Incentive travel, rewarding sales people and other employees as well as clients with vacations, continues to be popular with Mississippi businesses with cruises and other trips to the Caribbean being one of the most popular offerings.
“There is a big market for incentive travel,” said Donna Hall Jones, group coordinator for Avanti Travel, Jackson. “Most people want to go to the Caribbean, and their focus is on the activities there including water sports, historical sites and cultural offerings. Most of the time incentive travel is an awards program to top sales people. But many insurance companies, telecommunications businesses and banks offer incentive trips to consumers.”
The incentive travel can be for taking out a loan, opening other accounts, or sometimes is just a group travel offer that allows customers better rates.
Destinations can vary depending on the age of customers or employees. Hall said younger people lean more towards the Caribbean, and all-inclusive resorts that provide the hotel rooms, food and beverages and water sports for one price are increasingly popular. Older people tend to be more interested in cruises and visiting Europe. The emphasis is more on sightseeing than sports.
Hall said the advantage of using travel agencies for incentive travel programs is that the suggested destination properties have been thoroughly checked out. That avoids the disappointment that can come from substandard accommodations and food.
“Do a lot of research before signing up for incentive travel programs,” Hall advises. “Especially with groups, you want to offer something that will not be a disappointment to them.”
Kim Loeviere, agent with Gulf National Travel, said one trend with incentive travel is three- or four-night packages rather than longer stays.
“A lot of clients are so busy that they just can’t get away for very long,” Loeviere said. “The budget may not be as large as in the past, either. So the three- to four-day trips to the Caribbean are popular. Cancun is popular. We have even done New Orleans. As close as it is, it is one of the trips that people say they enjoy the most.”
While most incentive travel is to reward top sales people, Loeviere said that some businesses also do individual employee incentive travel. But whether the incentive is for one individual or a group, care needs to be taken that the recipient of the travel package doesn’t have a lot of out-of-pocket expenses associated with the trip. For example, it is a good idea to make sure port taxes and tips are included for cruise packages.
Flexibility is important, too, so some companies opt for programs where they can buy a certificate for a cruise, for example. Carnival Cruise Lines has a program where companies can purchase cruise packages that can be used anytime within an 18-month period. The person receiving the trip then can make arrangements with the travel agency to go when and where they want. Arrangements are made through the travel agency.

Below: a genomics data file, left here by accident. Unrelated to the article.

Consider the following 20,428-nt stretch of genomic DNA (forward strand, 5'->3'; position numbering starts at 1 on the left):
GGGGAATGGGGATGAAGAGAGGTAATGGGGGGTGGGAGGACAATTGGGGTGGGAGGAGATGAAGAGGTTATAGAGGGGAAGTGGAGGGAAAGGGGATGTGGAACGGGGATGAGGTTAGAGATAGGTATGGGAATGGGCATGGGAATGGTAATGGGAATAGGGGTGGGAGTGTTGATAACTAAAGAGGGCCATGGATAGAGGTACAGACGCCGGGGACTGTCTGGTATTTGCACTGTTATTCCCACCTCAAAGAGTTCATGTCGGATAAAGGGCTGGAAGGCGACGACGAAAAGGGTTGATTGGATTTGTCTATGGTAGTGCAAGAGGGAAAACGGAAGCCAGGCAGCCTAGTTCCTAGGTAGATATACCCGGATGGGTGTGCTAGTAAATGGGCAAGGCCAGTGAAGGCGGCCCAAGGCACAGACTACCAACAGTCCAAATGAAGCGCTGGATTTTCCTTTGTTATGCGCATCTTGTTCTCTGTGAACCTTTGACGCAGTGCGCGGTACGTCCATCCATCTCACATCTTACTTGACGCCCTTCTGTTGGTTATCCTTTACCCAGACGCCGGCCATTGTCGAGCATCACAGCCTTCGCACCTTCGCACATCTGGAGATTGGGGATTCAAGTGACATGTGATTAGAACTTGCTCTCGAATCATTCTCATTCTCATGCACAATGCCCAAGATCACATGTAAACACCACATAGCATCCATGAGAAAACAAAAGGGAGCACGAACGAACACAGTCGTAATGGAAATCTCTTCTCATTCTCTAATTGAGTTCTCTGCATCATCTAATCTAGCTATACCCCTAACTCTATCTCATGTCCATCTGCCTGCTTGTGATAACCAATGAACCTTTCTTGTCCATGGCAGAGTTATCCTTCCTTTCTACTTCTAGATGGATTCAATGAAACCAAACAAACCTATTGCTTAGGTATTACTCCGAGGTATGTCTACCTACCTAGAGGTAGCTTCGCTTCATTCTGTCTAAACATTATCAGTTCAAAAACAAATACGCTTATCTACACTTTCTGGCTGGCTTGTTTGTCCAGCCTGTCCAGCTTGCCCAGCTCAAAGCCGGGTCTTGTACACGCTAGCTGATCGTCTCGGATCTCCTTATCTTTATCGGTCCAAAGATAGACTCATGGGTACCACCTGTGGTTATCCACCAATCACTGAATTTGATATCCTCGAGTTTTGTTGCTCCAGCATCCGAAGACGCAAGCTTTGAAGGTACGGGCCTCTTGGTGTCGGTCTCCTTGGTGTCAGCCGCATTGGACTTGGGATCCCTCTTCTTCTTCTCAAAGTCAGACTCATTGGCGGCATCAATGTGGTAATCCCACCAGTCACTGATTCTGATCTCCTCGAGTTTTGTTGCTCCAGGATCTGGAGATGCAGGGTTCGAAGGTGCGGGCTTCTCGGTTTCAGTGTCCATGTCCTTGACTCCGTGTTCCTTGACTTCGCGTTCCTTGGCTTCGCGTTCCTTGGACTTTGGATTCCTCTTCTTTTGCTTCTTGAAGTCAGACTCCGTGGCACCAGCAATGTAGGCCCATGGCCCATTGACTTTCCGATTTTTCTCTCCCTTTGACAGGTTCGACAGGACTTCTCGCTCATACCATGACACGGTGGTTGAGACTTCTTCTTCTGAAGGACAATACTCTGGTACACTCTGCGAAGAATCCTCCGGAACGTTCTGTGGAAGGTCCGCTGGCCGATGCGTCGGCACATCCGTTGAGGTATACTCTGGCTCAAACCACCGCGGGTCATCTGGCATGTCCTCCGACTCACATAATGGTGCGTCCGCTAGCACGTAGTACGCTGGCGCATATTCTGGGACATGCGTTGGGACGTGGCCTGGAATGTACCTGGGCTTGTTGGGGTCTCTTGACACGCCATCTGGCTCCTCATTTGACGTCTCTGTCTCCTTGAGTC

Loeviere said these packages give the company and employees more flexibility, and also allow people to travel during the high season rather than the off season.
Some corporations purchase gift certificates that can read “Two night stay in New Orleans” or “A trip to Europe” rather than containing a dollar spending amount.
Does incentive travel work? Loeviere said judging from the reports, people are very pleased.
“People come back all relaxed and excited,” she said. “They feel wanted and important. We have had a lot of clients come back and remark how much they enjoyed the trip. They are always eager to know where they are going next year.”
Incentive travel is being used today not only to encourage peak performances from employees, but also to attract and keep good employees in today’s tight job market. Incentive travel can be a way to offer a competitive edge, and show that superior results will be rewarded. Experts say that programs work best when designed to raise performance levels so a company can meet or exceed its business goals.
Proponents of incentive travel say that a properly designed incentive program should pay for itself out of profits generated by increased sales volume or cost savings. In some cases incentive travel has come under fire from stockholders who believe it is an unnecessary and costly expense. So it is important to be able to quantify the company’s payback for an incentive travel program.
Another consideration is promoting the incentive travel program within the company. The program needs to be presented in a way that generates excitement and increased motivation within the company.
Contact MBJ staff writer Becky Gillette at firstname.lastname@example.org or (228) 872-3457.